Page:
In the place where Jesus had been crucified there was a garden with a new tomb that had never held a body, and that was where Joseph of Arimathea and Nicodemus buried the body of Jesus: a virginal tomb in a garden.
In the beginning, after the Lord God made man’s body, and breathed into his body the Spirit of Life, the Lord God then took up gardening, changing the order of his creation by planting a garden; and that garden was where the Lord God put the living being called “man”: a virginal garden.
The burial of the Lord Jesus in a garden’s virginal tomb and his new life in that garden are signs that our Lord and God has made for us a new “In the Beginning.”
“In the Beginning,” the Lord God was a gardener, and now Mary Magdalene takes the Lord God for a gardener.
Mary does not yet know that all things are again “In the Beginning,” that the Lord God is a gardener, and that the gardener is the Lord God.
Mary is looking for a dead body, not a living being.
“Sir, if you carried him away, tell me where you laid him, and I will take him.”
She’s ready, all alone, to take on the dead weight of a corpse with her own hands.
The Holy Gardener suddenly opens her mind to know who he really is, but she immediately closes her hands upon the body of him who is no longer dead.
He commands her to let go, but he puts something else in her hands.
She is to carry news for the brethren that the human body ascends in Jesus to his Father who is their Father and their God.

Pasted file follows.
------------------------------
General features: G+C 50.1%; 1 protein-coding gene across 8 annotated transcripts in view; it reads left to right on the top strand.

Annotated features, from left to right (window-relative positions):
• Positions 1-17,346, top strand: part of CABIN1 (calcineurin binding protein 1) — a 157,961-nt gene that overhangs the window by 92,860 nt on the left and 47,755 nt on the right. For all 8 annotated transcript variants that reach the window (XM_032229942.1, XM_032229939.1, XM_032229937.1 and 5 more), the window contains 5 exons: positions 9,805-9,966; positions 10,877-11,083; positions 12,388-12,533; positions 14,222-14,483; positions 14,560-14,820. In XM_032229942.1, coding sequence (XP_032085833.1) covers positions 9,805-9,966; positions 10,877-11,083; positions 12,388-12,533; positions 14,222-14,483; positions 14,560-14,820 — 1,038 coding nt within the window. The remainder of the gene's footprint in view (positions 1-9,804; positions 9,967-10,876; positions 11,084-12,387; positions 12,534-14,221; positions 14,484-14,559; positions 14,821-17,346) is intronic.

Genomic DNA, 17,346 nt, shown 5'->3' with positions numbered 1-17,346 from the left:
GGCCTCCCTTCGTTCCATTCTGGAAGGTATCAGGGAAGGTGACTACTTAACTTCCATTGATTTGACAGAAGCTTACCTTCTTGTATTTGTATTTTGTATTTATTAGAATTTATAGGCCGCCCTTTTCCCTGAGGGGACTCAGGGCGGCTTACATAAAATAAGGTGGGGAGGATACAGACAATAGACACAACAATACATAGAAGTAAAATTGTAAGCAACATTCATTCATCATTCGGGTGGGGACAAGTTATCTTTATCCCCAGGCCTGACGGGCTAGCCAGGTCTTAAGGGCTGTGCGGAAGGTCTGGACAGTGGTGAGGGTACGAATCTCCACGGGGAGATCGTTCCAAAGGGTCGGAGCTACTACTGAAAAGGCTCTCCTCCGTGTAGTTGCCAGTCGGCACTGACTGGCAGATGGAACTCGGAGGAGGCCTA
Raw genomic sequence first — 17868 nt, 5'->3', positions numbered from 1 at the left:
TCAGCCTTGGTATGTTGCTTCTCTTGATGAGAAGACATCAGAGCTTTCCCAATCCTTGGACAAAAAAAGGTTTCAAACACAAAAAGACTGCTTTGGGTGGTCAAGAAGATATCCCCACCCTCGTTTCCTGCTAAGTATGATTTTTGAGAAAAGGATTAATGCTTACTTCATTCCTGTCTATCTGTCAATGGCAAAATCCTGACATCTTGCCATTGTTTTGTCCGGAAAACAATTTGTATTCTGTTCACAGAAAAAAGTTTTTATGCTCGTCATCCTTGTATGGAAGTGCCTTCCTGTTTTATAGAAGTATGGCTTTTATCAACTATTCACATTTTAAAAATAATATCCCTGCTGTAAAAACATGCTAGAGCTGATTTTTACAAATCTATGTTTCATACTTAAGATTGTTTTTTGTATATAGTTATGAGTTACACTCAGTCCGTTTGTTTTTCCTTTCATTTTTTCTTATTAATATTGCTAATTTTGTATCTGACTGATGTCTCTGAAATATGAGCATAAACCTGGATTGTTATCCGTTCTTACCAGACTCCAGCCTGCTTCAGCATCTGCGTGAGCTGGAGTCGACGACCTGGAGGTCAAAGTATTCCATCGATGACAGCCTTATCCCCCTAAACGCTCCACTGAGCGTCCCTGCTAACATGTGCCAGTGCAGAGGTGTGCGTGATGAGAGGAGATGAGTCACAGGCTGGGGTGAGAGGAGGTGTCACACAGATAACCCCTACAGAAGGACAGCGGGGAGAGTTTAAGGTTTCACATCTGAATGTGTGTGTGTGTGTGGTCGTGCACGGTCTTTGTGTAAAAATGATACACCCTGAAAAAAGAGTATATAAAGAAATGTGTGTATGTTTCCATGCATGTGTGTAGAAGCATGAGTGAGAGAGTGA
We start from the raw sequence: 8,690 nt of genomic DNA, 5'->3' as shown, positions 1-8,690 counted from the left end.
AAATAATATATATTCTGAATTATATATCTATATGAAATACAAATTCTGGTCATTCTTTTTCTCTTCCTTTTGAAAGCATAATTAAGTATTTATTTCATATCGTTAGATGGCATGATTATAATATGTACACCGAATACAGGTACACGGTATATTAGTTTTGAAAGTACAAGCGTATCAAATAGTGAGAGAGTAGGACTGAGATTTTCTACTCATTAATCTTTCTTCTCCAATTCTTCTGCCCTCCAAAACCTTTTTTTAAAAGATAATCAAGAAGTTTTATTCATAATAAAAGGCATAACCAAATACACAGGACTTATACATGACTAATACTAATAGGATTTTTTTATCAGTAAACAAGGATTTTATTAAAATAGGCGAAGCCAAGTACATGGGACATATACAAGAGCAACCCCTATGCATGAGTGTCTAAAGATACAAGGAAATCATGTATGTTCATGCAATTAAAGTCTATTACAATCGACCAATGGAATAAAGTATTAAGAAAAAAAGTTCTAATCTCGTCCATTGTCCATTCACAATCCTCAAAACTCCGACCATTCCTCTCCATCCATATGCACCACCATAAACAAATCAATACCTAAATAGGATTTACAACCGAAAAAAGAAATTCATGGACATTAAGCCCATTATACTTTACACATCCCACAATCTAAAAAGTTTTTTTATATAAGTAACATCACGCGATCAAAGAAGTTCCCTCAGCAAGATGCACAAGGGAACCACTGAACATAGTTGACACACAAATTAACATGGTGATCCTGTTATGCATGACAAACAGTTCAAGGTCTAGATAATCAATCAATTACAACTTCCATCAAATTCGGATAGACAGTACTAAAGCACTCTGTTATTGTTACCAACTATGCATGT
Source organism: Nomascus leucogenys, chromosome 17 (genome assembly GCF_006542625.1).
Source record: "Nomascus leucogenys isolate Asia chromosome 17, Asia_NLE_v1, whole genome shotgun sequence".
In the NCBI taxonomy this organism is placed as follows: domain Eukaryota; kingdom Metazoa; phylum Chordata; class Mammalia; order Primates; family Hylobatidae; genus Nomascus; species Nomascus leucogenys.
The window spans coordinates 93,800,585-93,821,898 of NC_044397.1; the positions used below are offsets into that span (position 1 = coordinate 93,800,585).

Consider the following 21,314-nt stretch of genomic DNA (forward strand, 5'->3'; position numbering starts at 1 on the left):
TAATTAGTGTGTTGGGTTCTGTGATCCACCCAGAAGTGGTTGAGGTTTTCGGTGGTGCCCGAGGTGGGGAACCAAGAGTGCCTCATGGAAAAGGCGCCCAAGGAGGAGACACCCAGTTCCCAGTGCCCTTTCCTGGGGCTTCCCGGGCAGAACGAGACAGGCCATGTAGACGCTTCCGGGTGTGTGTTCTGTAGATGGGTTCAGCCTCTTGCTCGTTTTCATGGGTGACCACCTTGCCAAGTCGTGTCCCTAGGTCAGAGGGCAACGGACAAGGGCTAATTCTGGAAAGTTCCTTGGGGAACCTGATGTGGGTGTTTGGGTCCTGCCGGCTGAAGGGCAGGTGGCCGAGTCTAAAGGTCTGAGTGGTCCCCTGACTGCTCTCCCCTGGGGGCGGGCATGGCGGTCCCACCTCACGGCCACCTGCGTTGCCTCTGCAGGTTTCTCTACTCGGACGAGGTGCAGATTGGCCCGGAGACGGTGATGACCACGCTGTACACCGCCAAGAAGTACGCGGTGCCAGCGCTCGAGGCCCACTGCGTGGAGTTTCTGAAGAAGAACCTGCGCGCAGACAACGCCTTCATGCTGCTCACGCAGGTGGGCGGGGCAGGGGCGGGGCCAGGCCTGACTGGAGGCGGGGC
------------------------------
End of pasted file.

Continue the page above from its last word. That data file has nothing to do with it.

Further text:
That is what we are to grab onto and carry to others—
— that for us men and for our salvation, he has risen from the dead with a living body that Mary Magdalene actually held with her own two hands—
— that in him our once-defeated, but everlastingly victorious flesh and blood shows itself off from the throne of God—
— that this is our new “In the Beginning.”
Stop holding onto me,
for I have not yet ascended to the Father.
But go to my brothers and tell them,
“I am going to my Father and your Father,
to my God and your God.”

How is this new beginning to take shape in our lives?
What are we to do?
Fifty days after Mary Magdalene grabbed the resurrection, the apostle Peter told us what to do.
Repent and be baptized,
every one of you,
in [Greek, “epi”] the name of Jesus Christ,
for [Greek, “eis”] the forgiveness of your sins;
and you will receive the gift of the Holy Spirit.

Repent: to turn over our feelings, thoughts, and choices in light of the death, resurrection, and ascension of Jesus.
Be baptized: to hand over our real bodies to be dunked INTO [Greek, “eis”] the forgiveness of our sins, the forgiveness that stands UPON [Greek, “epi”] Jesus himself— to hand over our real bodies in Baptism through which God hands over his Holy Spirit to us.
Mary Magdalene held the resurrection in her own two hands.
With her, we are to let go of the dead past of sin in our thoughts, words, and deeds, and, through repentance and Baptism, to carry instead the new beginning, the resurrection, in our thoughts words, deeds.
As surely as the water of Baptism did actually wet our heads bodily, our bodies shall rise as real as the one Mary Magdalene took hold of in the garden.
If we have truly repented, then by the Holy Spirit we shall ascend in flesh and blood to join Jesus with his Father who is our Father and God.
This shall be so, as surely as the flesh and blood he gives us to eat and drink.
Lord Jesus Christ, Son of the living God,
by the will of the Father
and the work of the Holy Spirit,
your death brought life to the world.
By your holy Body and Blood,
free me from all my sins and from every evil,
keep me faithful to your teaching,
and never let me be parted from you.
[The private prayer of preparation before a priest receives Holy Communion]

That God Be Glorified in All